Profitable Times Newsletter

Product Development

Most museums know how to develop proprietary products using images associated with the institution including logos, architectural features, reproductions of artwork, elements of exhibits, quotes and many other aspects of the museum. These images are fairly easily applied to t-shirts, bags, postcards, notecards, magnets, umbrellas, hats, journals, mugs, scarves, ties and a host of other products, pretty much all desired by visitors as a remembrance of their visit to the museum.

When in Philadelphia earlier this year on the way to the American Alliance of Museums meeting, my wife and I had an illumination conversation with Julie Steiner, the Retail Operations Manager of the Barnes Shop at the Barnes Foundation, that highlighted a different and, from my perspective, more sophisticated approach to product development. Almost all of the following are direct quotes from the conversation with Julie and follow-up correspondence.

The philosophy of the Barnes Shop comes directly from the philosophy of the founder's collecting, and his idiosyncratic way of displaying the artwork. The Barnes Foundation collection includes its well-known paintings, but also pottery, furniture, metalwork, tapestries, tools, kitchen utensils, and many varieties of decorative objects integrated together in what Dr. Barnes called "Ensembles". The ensembles are groupings of objects with paintings that emphasize continuities in art forms between disparate traditions, mediums, and periods in history.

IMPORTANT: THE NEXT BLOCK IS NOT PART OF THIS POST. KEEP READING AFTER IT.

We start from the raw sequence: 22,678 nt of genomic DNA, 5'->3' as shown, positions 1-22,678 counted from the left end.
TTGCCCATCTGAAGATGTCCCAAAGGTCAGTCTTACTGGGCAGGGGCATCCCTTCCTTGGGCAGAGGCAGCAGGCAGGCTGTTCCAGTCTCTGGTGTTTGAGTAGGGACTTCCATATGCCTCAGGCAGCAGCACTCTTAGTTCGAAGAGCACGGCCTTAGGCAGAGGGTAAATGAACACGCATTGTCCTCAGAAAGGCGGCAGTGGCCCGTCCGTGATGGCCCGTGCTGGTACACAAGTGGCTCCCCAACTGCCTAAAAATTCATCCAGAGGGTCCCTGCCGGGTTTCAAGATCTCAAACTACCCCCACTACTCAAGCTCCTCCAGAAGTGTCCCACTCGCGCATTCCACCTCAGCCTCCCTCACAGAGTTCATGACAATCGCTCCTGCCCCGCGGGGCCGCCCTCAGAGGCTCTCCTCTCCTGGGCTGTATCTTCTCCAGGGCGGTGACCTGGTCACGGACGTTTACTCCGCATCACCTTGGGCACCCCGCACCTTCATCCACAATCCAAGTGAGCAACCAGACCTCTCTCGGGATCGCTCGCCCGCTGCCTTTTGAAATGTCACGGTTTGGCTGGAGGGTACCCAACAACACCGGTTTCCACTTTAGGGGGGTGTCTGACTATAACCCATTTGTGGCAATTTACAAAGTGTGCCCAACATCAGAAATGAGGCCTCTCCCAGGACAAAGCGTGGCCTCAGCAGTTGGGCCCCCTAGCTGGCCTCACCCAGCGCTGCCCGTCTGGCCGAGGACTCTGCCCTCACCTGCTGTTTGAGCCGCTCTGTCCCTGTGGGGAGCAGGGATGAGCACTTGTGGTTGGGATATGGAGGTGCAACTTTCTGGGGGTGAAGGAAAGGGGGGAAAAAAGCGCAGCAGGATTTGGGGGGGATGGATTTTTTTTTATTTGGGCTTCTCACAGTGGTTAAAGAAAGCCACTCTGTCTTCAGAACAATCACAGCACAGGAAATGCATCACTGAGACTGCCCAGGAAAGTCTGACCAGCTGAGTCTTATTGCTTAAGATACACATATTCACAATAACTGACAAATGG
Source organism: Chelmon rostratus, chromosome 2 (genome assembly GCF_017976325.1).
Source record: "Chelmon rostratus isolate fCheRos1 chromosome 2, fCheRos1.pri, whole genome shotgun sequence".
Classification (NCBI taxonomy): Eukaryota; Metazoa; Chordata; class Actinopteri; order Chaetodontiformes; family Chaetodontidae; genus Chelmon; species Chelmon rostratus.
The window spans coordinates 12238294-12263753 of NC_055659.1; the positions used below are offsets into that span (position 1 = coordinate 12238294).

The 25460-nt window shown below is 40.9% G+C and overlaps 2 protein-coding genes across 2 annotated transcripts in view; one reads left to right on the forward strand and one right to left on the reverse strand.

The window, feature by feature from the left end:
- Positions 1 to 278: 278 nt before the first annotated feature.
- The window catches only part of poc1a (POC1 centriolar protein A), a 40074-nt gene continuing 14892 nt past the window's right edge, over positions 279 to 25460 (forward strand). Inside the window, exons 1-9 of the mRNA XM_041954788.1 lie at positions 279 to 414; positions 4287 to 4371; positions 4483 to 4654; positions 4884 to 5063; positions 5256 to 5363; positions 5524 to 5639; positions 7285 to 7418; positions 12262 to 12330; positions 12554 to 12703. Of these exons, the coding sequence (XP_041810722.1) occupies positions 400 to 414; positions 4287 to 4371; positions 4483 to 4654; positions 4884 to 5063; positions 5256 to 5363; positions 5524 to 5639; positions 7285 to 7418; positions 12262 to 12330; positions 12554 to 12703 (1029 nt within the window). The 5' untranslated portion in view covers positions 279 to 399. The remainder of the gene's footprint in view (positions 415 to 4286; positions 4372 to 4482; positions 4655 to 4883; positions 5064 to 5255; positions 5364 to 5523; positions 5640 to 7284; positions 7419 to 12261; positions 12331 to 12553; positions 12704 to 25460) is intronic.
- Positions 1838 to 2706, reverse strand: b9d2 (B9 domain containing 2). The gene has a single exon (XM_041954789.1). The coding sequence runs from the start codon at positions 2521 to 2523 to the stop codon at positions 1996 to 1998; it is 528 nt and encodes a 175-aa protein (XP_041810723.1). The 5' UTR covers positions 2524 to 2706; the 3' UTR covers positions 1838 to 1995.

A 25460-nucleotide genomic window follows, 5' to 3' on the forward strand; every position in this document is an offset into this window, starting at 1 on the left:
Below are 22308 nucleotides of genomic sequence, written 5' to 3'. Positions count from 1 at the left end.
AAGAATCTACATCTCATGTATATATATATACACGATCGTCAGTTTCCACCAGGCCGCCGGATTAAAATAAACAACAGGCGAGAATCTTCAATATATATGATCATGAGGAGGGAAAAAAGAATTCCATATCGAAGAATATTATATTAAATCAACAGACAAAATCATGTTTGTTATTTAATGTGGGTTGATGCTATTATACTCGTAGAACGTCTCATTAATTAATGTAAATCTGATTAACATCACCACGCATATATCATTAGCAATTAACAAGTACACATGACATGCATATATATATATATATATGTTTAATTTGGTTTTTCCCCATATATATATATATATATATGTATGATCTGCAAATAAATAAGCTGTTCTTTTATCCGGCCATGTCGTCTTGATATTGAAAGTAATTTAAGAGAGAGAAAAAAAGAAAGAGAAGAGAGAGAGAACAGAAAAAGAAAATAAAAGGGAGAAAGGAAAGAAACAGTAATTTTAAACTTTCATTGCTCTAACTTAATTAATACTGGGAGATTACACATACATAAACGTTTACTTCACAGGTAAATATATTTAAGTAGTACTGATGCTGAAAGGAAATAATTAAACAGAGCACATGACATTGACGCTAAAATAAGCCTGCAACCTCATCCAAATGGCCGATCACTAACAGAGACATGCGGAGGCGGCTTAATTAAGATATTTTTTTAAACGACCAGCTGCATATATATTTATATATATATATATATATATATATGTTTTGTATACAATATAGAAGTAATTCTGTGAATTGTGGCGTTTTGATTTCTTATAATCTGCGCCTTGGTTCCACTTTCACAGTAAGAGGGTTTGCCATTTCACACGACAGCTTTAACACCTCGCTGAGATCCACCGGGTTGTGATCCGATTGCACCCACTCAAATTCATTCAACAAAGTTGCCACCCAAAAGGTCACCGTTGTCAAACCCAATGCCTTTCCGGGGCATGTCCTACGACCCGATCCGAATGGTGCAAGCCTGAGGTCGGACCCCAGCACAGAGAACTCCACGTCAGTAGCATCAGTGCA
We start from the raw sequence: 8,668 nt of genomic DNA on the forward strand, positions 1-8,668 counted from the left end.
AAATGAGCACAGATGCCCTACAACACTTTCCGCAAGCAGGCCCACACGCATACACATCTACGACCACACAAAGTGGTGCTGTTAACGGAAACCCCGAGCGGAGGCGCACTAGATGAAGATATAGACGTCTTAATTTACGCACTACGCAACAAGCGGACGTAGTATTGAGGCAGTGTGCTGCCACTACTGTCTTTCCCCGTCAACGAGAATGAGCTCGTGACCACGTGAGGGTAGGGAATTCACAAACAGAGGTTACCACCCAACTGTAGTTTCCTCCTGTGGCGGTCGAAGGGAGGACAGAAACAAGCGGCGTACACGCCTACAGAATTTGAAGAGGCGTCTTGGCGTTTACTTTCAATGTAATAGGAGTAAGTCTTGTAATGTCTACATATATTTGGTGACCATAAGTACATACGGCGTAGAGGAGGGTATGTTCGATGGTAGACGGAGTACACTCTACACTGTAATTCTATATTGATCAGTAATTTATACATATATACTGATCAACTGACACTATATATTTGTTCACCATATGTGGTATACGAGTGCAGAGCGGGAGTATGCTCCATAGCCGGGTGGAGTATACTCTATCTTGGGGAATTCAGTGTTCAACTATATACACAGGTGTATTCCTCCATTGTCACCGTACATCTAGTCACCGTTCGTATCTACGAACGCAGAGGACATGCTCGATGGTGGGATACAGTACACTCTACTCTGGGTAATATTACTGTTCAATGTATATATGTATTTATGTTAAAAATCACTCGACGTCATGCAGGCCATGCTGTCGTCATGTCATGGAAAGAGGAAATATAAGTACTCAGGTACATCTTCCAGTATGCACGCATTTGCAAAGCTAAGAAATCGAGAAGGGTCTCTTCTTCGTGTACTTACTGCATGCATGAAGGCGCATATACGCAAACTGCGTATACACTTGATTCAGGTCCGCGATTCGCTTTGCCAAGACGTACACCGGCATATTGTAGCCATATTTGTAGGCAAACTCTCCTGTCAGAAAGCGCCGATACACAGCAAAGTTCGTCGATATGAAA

The Barnes Shop continues this theme of merging fine art with craft by focusing not only on reproductions of the notable art collection, but also on handmade, artisanal crafts. Visitors find decorative objects, fine contemporary crafts made by local, regional and national artists, objects such as ceramics, metalwork, fabric arts, and household goods that respond directly to the traditions set by the period pieces in the galleries.

From a product development perspective, the focus is on everyday items with an emphasis on line, color, and form — forgoing, for example, traditional mugs with artwork printed on them in favor of a variety of wheel-thrown, hand-glazed ceramics by regional and national artists. The product development process is less replication of works of art, and more a collaboration with artists who use traditional design elements in their work. Sometimes these collaborations are direct, such as with the hand-forged ironwork made by Steve Bronstein of Blackthorn Forge, in direct response to the metalwork in the collection, or with the velvet journals and albums made by Adrienne Page (also inspired by the designs of the metalwork). Sometimes the connection is more organic, as in the case of Julia Simons (of Moonspoon Designs) who studied art in the education program at the Barnes Foundation, and who includes many decorative elements in her line of wooden kitchen tools that Barnes visitors will find familiar.

Julie's hope is that the Shop reinforces the unique visitor experience of the Barnes Collection Galleries, and continues the conversations of art and craft together that the collection expresses.

From my perspective, although some traditional reproductions are available, the resulting product selection is exciting, innovative and appealing. It may need some interpretation by staff and signage for visitors who don't 'get it' or are looking for more direct reproductions, but that can be an educational process itself and leads to a distinctive and remarkable museum store experience.

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